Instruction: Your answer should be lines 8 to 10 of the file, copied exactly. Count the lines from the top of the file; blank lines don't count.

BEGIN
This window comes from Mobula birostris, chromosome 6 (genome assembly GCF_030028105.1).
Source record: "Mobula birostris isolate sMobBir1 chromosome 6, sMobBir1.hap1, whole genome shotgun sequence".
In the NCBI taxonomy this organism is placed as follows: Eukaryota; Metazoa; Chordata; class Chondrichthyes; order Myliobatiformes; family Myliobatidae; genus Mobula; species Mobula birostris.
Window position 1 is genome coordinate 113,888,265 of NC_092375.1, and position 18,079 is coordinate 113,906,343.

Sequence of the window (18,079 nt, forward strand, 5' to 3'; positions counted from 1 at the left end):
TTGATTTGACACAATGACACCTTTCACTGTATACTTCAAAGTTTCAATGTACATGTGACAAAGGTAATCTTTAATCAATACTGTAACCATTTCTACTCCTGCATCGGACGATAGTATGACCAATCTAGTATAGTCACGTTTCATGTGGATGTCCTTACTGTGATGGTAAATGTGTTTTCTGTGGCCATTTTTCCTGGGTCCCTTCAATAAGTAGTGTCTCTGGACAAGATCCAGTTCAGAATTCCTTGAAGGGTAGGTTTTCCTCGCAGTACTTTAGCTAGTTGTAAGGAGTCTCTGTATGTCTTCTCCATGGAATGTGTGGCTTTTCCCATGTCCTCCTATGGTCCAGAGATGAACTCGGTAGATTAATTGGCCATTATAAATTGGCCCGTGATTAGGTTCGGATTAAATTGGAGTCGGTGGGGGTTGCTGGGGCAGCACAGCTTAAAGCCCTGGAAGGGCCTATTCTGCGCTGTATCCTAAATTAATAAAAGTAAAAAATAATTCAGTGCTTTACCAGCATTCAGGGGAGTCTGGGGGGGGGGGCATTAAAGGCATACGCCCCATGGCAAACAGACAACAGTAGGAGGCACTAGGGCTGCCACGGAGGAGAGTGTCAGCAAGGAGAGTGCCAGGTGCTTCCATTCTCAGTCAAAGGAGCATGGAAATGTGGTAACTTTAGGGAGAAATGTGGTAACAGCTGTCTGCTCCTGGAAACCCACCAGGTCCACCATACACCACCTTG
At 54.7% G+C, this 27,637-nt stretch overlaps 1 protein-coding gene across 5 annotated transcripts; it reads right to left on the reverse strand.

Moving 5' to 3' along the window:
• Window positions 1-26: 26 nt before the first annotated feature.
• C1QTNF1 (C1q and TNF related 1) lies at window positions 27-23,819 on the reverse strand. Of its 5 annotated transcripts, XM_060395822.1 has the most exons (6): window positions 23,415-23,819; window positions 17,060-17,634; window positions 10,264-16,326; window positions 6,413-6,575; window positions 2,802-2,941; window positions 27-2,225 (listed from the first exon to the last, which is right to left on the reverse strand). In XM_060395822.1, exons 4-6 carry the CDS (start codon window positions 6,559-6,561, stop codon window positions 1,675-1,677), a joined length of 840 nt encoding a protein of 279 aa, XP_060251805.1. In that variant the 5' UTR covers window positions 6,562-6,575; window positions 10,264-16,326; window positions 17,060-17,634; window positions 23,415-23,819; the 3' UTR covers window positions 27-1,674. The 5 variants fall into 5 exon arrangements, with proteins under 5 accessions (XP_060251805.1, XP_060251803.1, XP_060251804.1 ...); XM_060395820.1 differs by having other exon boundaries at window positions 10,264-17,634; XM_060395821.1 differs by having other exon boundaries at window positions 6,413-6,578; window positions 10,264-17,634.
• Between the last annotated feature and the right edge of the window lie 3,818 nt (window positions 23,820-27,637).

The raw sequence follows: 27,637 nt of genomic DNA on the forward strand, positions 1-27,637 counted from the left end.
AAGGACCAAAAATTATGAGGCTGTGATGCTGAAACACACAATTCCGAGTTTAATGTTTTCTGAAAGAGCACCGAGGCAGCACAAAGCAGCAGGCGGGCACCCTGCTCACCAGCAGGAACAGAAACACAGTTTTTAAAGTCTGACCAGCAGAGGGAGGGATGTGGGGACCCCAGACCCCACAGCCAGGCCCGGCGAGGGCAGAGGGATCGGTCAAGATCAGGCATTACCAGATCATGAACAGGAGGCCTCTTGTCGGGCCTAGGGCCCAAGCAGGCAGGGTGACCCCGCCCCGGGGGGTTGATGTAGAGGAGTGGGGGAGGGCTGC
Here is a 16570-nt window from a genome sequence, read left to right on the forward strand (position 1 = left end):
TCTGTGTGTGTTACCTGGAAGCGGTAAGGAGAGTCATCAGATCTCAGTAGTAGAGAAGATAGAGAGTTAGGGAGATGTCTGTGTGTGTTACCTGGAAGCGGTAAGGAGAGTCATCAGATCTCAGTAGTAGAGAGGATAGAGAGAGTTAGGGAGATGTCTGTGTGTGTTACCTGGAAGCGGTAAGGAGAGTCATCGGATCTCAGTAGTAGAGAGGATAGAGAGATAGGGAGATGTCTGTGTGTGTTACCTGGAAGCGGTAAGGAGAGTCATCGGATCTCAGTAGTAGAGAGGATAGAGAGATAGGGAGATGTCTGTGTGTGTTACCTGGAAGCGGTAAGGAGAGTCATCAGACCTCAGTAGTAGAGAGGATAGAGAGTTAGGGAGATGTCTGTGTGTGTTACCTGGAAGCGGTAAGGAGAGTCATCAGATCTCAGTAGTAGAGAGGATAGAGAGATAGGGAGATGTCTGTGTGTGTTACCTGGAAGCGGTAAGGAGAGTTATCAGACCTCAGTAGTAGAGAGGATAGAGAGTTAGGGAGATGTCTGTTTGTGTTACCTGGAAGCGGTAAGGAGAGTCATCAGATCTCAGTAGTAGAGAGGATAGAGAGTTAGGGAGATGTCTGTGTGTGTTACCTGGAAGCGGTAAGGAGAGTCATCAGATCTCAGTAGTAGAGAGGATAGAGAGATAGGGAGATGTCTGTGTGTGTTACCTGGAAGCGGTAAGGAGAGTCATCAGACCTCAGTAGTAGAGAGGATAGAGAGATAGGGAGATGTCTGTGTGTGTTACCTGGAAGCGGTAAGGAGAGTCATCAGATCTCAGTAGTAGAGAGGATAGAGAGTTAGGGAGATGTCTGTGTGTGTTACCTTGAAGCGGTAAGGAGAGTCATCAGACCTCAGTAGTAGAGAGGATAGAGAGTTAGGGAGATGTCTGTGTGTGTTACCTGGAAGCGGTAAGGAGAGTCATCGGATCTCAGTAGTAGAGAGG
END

Moving 5' to 3' along the window:
• Window positions 1-26: 26 nt before the first annotated feature.
• C1QTNF1 (C1q and TNF related 1) lies at window positions 27-23,819 on the reverse strand. Of its 5 annotated transcripts, XM_060395822.1 has the most exons (6): window positions 23,415-23,819; window positions 17,060-17,634; window positions 10,264-16,326; window positions 6,413-6,575; window positions 2,802-2,941; window positions 27-2,225 (listed from the first exon to the last, which is right to left on the reverse strand). In XM_060395822.1, exons 4-6 carry the CDS (start codon window positions 6,559-6,561, stop codon window positions 1,675-1,677), a joined length of 840 nt encoding a protein of 279 aa, XP_060251805.1. In that variant the 5' UTR covers window positions 6,562-6,575; window positions 10,264-16,326; window positions 17,060-17,634; window positions 23,415-23,819; the 3' UTR covers window positions 27-1,674. The 5 variants fall into 5 exon arrangements, with proteins under 5 accessions (XP_060251805.1, XP_060251803.1, XP_060251804.1 ...); XM_060395820.1 differs by having other exon boundaries at window positions 10,264-17,634; XM_060395821.1 differs by having other exon boundaries at window positions 6,413-6,578; window positions 10,264-17,634.